missing from the picture
This short contribution is part of work that has grown out of my interest in the less debated aspects of the Greek crisis. Through a series of examples and taking the risk of “strategic essentialism”, I discuss some of the ways in which the current crisis, that is also or primarily urban, as Harvey (2012) argues, hits women as embodied subjects. I start from the premise that, behind statistics and macro-economic calculations, different women (and men) live with unemployment, precarity, salary and pension cuts, poverty and deprivation or shrinking social rights and mounting everyday violence in the crisis-ridden neighbourhoods of Athens. The stories (or “snapshots”) of ordinary women that I evoke here are drawn from research in different neighbourhoods of Athens (see for example Vaiou 2013, 2014, Vaiou & Kalandides 2013). These stories of significant changes in women’s everyday lives help to reflect on how concrete experiences fit in/diverge from general patterns and common understandings of “the” crisis when the spaces of everyday life become test beds for coping/resisting austerity and authoritarianism.
A significant part of austerity policies has to do with downsizing the state, which practically means dismissal of thousands of public sector employees. Among them, 595 cleaners of the Ministry of Finance and 1700 administrative employees of universities. Administrators have fought a bitter and inventive struggle, striking for 3 months at the end of 2013 against layoffs and suspensions and are now in a process of fierce negotiation with the Ministry of Education. Cleaners demonstrate in the streets for many months now, repelling police brutality and media misrepresentation of their struggle and demands. It is seldom, if at all, mentioned that these bodies in struggle are female4 - women of different ages, persuasions and backgrounds. These bodies do not passively accept the dictums of the Troika; they claim publicly their right to a decent job and to bearable livelihoods.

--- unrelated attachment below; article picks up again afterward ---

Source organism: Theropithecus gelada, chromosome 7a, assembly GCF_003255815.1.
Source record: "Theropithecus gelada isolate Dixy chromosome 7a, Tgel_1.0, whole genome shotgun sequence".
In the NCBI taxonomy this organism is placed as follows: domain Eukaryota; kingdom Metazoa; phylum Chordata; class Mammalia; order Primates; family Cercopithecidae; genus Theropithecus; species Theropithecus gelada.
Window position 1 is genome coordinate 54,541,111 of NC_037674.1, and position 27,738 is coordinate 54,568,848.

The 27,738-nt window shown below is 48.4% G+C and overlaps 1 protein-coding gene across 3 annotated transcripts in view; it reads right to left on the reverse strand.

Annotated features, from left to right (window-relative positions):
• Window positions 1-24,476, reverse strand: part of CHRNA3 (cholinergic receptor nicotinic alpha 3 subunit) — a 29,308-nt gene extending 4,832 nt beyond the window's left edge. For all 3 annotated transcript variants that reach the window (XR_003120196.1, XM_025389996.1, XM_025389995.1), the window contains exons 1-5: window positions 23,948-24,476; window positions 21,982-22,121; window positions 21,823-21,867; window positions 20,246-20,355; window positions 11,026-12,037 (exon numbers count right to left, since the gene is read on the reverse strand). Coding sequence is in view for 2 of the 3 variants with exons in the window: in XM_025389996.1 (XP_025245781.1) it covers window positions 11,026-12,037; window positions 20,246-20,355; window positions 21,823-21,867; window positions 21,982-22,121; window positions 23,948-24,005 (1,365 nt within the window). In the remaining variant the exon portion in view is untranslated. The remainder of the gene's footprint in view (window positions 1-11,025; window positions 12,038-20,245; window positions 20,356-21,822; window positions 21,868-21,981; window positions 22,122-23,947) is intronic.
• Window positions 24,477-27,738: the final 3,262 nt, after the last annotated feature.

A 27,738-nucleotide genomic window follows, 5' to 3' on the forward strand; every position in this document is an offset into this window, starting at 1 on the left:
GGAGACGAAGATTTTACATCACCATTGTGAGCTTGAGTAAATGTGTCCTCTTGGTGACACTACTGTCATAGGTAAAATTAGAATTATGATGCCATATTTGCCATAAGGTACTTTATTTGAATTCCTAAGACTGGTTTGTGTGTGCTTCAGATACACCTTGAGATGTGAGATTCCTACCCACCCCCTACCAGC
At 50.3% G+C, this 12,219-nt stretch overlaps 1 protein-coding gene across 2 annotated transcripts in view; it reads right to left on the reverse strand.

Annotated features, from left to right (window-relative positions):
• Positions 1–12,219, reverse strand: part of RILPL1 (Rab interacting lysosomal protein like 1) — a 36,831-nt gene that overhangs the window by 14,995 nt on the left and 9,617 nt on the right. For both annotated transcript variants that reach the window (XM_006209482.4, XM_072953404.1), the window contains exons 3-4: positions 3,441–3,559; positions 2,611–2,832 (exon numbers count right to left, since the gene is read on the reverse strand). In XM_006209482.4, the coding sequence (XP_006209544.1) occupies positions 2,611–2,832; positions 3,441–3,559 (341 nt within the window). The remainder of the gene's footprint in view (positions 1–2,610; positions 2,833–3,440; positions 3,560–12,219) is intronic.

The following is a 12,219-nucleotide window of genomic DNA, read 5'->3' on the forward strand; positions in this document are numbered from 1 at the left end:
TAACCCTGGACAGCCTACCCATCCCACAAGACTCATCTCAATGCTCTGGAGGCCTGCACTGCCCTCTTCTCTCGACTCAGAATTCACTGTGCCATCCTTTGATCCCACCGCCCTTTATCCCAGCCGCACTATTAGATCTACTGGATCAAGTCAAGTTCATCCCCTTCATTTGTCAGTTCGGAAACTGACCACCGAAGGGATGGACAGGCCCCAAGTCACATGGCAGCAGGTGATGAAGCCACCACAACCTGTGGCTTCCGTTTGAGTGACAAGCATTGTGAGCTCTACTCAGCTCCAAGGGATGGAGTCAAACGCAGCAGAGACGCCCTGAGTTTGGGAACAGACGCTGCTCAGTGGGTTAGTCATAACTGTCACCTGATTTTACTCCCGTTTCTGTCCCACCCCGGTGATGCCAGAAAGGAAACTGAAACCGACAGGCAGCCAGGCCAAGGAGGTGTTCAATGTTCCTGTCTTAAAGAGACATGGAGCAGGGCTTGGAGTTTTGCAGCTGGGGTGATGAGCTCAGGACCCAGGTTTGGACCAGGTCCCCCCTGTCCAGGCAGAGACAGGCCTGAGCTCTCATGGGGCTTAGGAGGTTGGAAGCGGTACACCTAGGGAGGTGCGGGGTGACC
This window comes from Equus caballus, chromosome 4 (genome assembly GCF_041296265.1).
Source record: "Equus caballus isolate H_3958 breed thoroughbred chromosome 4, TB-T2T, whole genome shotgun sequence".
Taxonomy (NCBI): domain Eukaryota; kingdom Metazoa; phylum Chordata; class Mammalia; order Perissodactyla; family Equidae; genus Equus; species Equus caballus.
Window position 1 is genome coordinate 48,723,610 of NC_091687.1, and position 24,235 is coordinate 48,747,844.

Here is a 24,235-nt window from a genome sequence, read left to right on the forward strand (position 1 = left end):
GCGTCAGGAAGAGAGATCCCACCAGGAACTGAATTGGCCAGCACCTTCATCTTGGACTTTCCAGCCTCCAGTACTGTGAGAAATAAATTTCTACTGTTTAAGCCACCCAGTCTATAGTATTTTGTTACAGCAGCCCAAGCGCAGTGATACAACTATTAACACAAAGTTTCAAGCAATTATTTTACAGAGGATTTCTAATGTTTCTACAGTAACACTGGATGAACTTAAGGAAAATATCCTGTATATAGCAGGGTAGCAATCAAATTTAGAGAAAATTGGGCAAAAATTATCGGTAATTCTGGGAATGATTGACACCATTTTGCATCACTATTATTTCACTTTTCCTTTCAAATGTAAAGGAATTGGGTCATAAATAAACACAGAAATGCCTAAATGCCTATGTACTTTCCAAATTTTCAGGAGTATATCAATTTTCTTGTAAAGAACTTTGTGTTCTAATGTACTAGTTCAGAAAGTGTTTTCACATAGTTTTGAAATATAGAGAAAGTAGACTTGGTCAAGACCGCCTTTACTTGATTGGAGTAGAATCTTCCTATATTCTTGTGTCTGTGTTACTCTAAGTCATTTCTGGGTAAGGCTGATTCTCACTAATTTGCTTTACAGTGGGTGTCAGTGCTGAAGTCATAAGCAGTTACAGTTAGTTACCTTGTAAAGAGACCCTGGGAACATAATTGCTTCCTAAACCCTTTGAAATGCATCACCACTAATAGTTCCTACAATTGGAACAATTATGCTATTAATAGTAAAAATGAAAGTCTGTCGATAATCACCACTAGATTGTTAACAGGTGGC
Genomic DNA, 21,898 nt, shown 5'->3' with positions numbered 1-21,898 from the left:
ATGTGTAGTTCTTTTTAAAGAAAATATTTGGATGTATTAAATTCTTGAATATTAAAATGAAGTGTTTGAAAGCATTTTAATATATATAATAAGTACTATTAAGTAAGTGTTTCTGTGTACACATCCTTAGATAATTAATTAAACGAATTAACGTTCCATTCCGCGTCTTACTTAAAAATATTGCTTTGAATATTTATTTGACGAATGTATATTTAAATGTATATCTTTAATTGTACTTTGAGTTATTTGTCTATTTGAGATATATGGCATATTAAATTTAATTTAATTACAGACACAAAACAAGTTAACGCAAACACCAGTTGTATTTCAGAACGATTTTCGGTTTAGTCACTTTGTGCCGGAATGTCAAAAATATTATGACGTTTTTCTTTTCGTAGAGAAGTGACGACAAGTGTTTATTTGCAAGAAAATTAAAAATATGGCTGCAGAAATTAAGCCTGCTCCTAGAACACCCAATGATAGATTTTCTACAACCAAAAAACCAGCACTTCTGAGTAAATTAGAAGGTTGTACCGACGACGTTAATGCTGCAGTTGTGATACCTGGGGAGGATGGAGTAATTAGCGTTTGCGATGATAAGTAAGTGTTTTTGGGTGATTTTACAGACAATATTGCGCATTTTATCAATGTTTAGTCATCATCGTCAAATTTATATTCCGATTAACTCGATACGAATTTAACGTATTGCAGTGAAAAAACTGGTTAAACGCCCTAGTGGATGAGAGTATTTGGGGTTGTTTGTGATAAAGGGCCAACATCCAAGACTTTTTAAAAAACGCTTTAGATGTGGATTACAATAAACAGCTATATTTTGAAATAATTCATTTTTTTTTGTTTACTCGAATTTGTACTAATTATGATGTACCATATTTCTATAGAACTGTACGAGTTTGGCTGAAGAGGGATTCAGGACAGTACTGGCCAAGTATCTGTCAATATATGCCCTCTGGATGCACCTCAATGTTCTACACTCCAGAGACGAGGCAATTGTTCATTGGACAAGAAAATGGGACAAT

exclusion from “the market”
In the years of austerity, the registered unemployment rate of young women (under 25) has reached 61% (in 2013). Skyrocketing unemployment, whose effects are felt in many neighbourhoods of Athens, excludes young women, even with high qualifications, from a whole range of social rights, jeopardises life prospects and personal choices, let alone stable careers, and deters from even claiming publicly the right to decent paid work. Precarious small jobs with very low and irregular wages inhibit economic emancipation, restrict emotional and sexual choices and undermine self-esteem, mental stability and health – ultimately leading the most dynamic and creative to emigrate to more promising environments.